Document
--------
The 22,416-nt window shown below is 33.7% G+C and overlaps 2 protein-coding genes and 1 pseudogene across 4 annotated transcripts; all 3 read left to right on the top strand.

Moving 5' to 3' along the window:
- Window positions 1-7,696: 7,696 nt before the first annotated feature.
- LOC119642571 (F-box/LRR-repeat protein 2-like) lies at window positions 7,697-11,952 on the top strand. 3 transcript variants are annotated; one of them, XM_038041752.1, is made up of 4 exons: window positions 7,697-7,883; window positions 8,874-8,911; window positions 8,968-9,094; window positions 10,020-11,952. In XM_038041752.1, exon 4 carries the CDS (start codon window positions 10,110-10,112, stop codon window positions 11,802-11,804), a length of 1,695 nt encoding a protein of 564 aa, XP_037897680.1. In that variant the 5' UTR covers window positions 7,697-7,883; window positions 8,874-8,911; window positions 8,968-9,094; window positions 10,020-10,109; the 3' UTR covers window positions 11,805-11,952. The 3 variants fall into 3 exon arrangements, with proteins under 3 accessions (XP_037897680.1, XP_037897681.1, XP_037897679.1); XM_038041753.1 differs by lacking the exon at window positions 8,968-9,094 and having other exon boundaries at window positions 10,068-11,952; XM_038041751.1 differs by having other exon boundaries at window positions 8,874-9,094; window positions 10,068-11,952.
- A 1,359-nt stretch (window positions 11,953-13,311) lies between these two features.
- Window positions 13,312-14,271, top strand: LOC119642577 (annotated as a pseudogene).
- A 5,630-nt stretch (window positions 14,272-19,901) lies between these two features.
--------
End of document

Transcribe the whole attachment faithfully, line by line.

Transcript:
The 22,416-nt window shown below is 33.7% G+C and overlaps 2 protein-coding genes and 1 pseudogene across 4 annotated transcripts; all 3 read left to right on the top strand.

Moving 5' to 3' along the window:
- Window positions 1-7,696: 7,696 nt before the first annotated feature.
- LOC119642571 (F-box/LRR-repeat protein 2-like) lies at window positions 7,697-11,952 on the top strand. 3 transcript variants are annotated; one of them, XM_038041752.1, is made up of 4 exons: window positions 7,697-7,883; window positions 8,874-8,911; window positions 8,968-9,094; window positions 10,020-11,952. In XM_038041752.1, exon 4 carries the CDS (start codon window positions 10,110-10,112, stop codon window positions 11,802-11,804), a length of 1,695 nt encoding a protein of 564 aa, XP_037897680.1. In that variant the 5' UTR covers window positions 7,697-7,883; window positions 8,874-8,911; window positions 8,968-9,094; window positions 10,020-10,109; the 3' UTR covers window positions 11,805-11,952. The 3 variants fall into 3 exon arrangements, with proteins under 3 accessions (XP_037897680.1, XP_037897681.1, XP_037897679.1); XM_038041753.1 differs by lacking the exon at window positions 8,968-9,094 and having other exon boundaries at window positions 10,068-11,952; XM_038041751.1 differs by having other exon boundaries at window positions 8,874-9,094; window positions 10,068-11,952.
- A 1,359-nt stretch (window positions 11,953-13,311) lies between these two features.
- Window positions 13,312-14,271, top strand: LOC119642577 (annotated as a pseudogene).
- A 5,630-nt stretch (window positions 14,272-19,901) lies between these two features.